Emirati Stories: the podcast taking UAE voices to the world

We meet French journalist Nathalie Gillet, who interviews prominent UAE personalities for her podcast

Abu Dhabi, March 21, 2018.   Nathalie Gillet at her podcasting studio she built in her house in Abu Dhabi. 
Victor Besa / The National
Reporter:   Roberta Pennington
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There are not many mediums that allow for a 30-minute deep dive into a subject's personal ­history, yet if there was anywhere that could benefit from this sort of depth, it's here in the UAE, reasons ­Nathalie Gillet.

In March, the veteran French journalist launched her new audio podcast, Emirati Stories. She plans monthly interviews with local personalities contributing across a variety of sectors in the UAE, including the arts, business, science, politics and culture. Due to the focus of podcasting, and the intimate environment that it creates, Gillet can quiz her guests about their passions, childhoods, life paths, roots, motivations and key influences in a way that is not possible on other platforms.

"That's something I've been thinking of for a while," she says. "I just realised that so many expats live here for a year and then they go home and feel they've missed out on the local culture. You just don't get exposed to it that much."

Even though Emiratis and ­expatriates cross paths regularly, such as working in the same office, it’s not often people sit down and speak about deep issues, and this is relevant across the world.

“These things take time,” she says. “That’s the spirit behind it – to sit down with Emirati people who impress me for one reason or another, and ask them questions that you wouldn’t dare ask after 10 minutes of talking.”

She’d also like international listeners to tune in to promote more cross-cultural understanding. “I want them to feel like an Emirati person for a few minutes and relate to someone on the other end of the world,” she says.

A resident of Abu Dhabi for more than a decade, Gillet has studied Arabic and lived in ­several Arab countries, including Syria and Libya. Working as a journalist, she has honed her video and audio skills – which prepared her for the increasingly popular but decidedly solo world of podcasting.

“I got introduced to the audio format, and actually, that’s the format I prefer,” she says. “There’s some beauty and you get to the person’s emotions. In the written format, it’s more difficult to get to that stage.”

She scouts events to find her subjects, meeting with her first guest, Leila Al Marashi, at last year's Abu Dhabi Art. Al Marashi lives in Dubai and works in the ­corporate communications in the energy sector in Abu Dhabi, actively participates in breast cancer awareness and is also an artist. Her eye-catching The Power of Pink exhibition at the art fair was presented in the form of a bedroom.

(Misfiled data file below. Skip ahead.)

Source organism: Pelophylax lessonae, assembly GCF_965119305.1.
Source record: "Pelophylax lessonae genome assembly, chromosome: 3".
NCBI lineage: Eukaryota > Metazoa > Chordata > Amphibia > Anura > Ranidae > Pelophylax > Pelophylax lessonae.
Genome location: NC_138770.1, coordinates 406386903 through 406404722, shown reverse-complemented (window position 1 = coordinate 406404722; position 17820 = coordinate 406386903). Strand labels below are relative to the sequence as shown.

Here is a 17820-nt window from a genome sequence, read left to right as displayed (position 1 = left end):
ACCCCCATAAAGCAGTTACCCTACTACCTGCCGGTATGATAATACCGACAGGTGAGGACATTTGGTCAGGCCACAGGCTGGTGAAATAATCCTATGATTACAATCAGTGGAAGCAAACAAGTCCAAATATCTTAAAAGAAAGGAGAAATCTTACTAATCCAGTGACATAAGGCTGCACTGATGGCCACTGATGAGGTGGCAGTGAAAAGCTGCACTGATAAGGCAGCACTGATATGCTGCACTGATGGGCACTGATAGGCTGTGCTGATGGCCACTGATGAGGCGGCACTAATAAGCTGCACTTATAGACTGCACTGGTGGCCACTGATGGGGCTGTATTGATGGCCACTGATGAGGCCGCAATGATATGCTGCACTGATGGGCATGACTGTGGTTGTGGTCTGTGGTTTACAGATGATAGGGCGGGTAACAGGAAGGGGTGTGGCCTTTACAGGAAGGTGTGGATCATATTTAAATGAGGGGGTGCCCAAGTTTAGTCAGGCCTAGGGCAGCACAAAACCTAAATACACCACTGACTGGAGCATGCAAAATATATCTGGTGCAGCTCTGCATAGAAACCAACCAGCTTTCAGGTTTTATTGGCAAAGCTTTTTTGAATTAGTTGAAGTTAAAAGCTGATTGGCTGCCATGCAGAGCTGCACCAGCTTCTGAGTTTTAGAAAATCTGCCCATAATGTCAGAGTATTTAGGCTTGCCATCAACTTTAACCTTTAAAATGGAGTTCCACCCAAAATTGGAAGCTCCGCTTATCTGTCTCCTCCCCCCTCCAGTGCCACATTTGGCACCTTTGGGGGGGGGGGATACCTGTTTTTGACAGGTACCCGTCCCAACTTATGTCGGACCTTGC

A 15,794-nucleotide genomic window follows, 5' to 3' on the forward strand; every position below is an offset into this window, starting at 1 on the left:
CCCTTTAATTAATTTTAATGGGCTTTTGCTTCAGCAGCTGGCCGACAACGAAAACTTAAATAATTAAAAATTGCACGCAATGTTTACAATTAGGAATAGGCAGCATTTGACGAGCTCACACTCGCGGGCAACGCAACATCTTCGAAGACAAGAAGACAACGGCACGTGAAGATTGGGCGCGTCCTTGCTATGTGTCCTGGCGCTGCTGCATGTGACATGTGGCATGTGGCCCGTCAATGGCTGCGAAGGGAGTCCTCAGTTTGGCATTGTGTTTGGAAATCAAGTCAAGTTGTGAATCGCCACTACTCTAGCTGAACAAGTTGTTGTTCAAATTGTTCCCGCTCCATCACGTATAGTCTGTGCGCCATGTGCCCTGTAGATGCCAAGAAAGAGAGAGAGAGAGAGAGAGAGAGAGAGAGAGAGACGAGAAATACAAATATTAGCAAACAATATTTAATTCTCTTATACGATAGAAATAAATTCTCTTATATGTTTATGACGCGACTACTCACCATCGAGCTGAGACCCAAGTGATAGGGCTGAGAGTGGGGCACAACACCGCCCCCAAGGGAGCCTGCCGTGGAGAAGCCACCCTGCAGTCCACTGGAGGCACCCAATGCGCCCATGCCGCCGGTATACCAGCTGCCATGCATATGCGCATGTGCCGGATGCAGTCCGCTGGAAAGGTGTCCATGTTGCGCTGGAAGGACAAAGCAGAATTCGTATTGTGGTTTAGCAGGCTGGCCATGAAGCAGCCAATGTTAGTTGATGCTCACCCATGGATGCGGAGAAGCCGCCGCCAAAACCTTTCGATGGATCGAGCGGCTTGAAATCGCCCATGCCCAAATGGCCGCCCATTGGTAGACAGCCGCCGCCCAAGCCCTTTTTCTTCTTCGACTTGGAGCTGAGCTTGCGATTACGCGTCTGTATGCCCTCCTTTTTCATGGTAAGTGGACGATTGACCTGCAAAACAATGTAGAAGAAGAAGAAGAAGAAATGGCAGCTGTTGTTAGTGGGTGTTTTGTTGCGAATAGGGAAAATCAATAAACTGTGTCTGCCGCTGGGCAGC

"That was an interactive timeline," she explained in the March 1 podcast. "Where each wall of the bedroom would be telling the story of a decade of my life." Gillet appreciated that the artist was trusting enough to participate in the podcast before it had a formal platform. "There was so much content and so many interesting things," she says. "She speaks about her mum and dad, how they met, how her mother's parents met. I didn't expect her to tell me so much, she was very generous with that."

April's subject was a Sorbonne University Abu Dhabi student named Suhaila. "I liked her profile because she's run several elections," Gillet explains. "To me she is a new generation in a country that's opening up to public representation."

The most recent podcast hosts Jalal Luqman, the mixed media artist and author of the six-part graphic novel series The Armagondas, who she met at the Abu Dhabi book fair.

Up next on the podcast are a female mountaineer and a poet from Sharjah.

"At the end of our interview, I asked him to recite one of his poems, and he says it in a very classical Arabic," Gillet says. "And while he was performing his poem, I put myself in the shoes of someone from France listening to this podcast. In this context, where we're ­surrounded by bad news from across the world, the Arabic language represents something different."


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Gillet, who records at a studio she created in her house and funds the entire operation ­herself, dreams of eventually leaving the more accessible stories to work on and create those that would require a budget and an interpreter.

"I'd love to be able to interview someone who can tell me about how the country was formed and tell me about the tribes and the way people used to live before all those buildings," she says. "I'd love to interview an old grandma in the mountains of Fujairah."

To learn more about Emirati Stories, visit www.emiratistories.com